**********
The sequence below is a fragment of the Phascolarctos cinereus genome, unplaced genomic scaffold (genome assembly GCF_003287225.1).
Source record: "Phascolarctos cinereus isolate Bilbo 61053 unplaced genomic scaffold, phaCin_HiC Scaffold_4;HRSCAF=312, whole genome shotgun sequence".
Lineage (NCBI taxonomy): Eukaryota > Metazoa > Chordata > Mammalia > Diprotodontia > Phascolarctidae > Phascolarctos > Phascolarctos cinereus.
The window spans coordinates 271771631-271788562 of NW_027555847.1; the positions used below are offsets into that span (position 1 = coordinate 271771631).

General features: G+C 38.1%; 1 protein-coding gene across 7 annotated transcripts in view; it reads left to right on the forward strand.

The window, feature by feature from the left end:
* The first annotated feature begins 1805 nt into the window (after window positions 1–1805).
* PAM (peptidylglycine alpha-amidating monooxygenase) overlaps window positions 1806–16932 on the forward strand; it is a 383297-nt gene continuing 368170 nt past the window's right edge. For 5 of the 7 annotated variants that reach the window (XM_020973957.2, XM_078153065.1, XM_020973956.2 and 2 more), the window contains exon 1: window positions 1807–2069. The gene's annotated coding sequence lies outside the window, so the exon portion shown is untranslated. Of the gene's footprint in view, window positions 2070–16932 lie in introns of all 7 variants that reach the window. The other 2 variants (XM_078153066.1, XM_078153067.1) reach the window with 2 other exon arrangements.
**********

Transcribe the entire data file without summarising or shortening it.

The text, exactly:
The sequence below is a fragment of the Phascolarctos cinereus genome, unplaced genomic scaffold (genome assembly GCF_003287225.1).
Source record: "Phascolarctos cinereus isolate Bilbo 61053 unplaced genomic scaffold, phaCin_HiC Scaffold_4;HRSCAF=312, whole genome shotgun sequence".
Lineage (NCBI taxonomy): Eukaryota > Metazoa > Chordata > Mammalia > Diprotodontia > Phascolarctidae > Phascolarctos > Phascolarctos cinereus.
The window spans coordinates 271771631-271788562 of NW_027555847.1; the positions used below are offsets into that span (position 1 = coordinate 271771631).

General features: G+C 38.1%; 1 protein-coding gene across 7 annotated transcripts in view; it reads left to right on the forward strand.

The window, feature by feature from the left end:
* The first annotated feature begins 1805 nt into the window (after window positions 1–1805).
* PAM (peptidylglycine alpha-amidating monooxygenase) overlaps window positions 1806–16932 on the forward strand; it is a 383297-nt gene continuing 368170 nt past the window's right edge. For 5 of the 7 annotated variants that reach the window (XM_020973957.2, XM_078153065.1, XM_020973956.2 and 2 more), the window contains exon 1: window positions 1807–2069. The gene's annotated coding sequence lies outside the window, so the exon portion shown is untranslated. Of the gene's footprint in view, window positions 2070–16932 lie in introns of all 7 variants that reach the window. The other 2 variants (XM_078153066.1, XM_078153067.1) reach the window with 2 other exon arrangements.